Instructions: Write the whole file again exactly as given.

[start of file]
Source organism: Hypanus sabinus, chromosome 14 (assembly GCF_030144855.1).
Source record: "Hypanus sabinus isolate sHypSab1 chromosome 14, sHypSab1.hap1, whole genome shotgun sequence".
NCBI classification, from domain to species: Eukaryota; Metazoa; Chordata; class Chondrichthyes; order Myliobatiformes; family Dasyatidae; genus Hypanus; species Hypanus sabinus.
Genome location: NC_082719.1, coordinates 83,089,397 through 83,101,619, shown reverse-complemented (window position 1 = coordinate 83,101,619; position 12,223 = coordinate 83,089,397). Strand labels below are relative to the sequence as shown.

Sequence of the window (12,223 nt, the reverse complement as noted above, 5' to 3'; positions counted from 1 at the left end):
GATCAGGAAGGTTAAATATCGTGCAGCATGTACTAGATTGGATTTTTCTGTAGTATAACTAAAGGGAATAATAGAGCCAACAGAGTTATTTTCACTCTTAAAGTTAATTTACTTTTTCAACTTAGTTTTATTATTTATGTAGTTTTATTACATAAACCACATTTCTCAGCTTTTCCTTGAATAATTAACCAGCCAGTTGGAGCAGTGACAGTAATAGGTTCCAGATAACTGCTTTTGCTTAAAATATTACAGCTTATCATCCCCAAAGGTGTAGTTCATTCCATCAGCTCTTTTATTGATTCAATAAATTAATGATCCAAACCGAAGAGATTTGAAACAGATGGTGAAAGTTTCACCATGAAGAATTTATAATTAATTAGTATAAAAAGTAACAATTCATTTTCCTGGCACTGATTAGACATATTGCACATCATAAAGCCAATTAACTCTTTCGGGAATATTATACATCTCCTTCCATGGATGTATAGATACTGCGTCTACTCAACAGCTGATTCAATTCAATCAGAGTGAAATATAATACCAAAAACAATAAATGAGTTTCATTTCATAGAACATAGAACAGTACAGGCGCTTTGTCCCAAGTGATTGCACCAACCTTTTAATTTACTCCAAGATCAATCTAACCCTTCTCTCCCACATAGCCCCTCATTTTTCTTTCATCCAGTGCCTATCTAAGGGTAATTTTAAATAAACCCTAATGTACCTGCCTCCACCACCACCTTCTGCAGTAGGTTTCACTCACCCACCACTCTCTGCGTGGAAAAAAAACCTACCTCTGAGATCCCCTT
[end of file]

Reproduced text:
Source organism: Hypanus sabinus, chromosome 14 (assembly GCF_030144855.1).
Source record: "Hypanus sabinus isolate sHypSab1 chromosome 14, sHypSab1.hap1, whole genome shotgun sequence".
NCBI classification, from domain to species: Eukaryota; Metazoa; Chordata; class Chondrichthyes; order Myliobatiformes; family Dasyatidae; genus Hypanus; species Hypanus sabinus.
Genome location: NC_082719.1, coordinates 83,089,397 through 83,101,619, shown reverse-complemented (window position 1 = coordinate 83,101,619; position 12,223 = coordinate 83,089,397). Strand labels below are relative to the sequence as shown.

Sequence of the window (12,223 nt, the reverse complement as noted above, 5' to 3'; positions counted from 1 at the left end):
GATCAGGAAGGTTAAATATCGTGCAGCATGTACTAGATTGGATTTTTCTGTAGTATAACTAAAGGGAATAATAGAGCCAACAGAGTTATTTTCACTCTTAAAGTTAATTTACTTTTTCAACTTAGTTTTATTATTTATGTAGTTTTATTACATAAACCACATTTCTCAGCTTTTCCTTGAATAATTAACCAGCCAGTTGGAGCAGTGACAGTAATAGGTTCCAGATAACTGCTTTTGCTTAAAATATTACAGCTTATCATCCCCAAAGGTGTAGTTCATTCCATCAGCTCTTTTATTGATTCAATAAATTAATGATCCAAACCGAAGAGATTTGAAACAGATGGTGAAAGTTTCACCATGAAGAATTTATAATTAATTAGTATAAAAAGTAACAATTCATTTTCCTGGCACTGATTAGACATATTGCACATCATAAAGCCAATTAACTCTTTCGGGAATATTATACATCTCCTTCCATGGATGTATAGATACTGCGTCTACTCAACAGCTGATTCAATTCAATCAGAGTGAAATATAATACCAAAAACAATAAATGAGTTTCATTTCATAGAACATAGAACAGTACAGGCGCTTTGTCCCAAGTGATTGCACCAACCTTTTAATTTACTCCAAGATCAATCTAACCCTTCTCTCCCACATAGCCCCTCATTTTTCTTTCATCCAGTGCCTATCTAAGGGTAATTTTAAATAAACCCTAATGTACCTGCCTCCACCACCACCTTCTGCAGTAGGTTTCACTCACCCACCACTCTCTGCGTGGAAAAAAAACCTACCTCTGAGATCCCCTT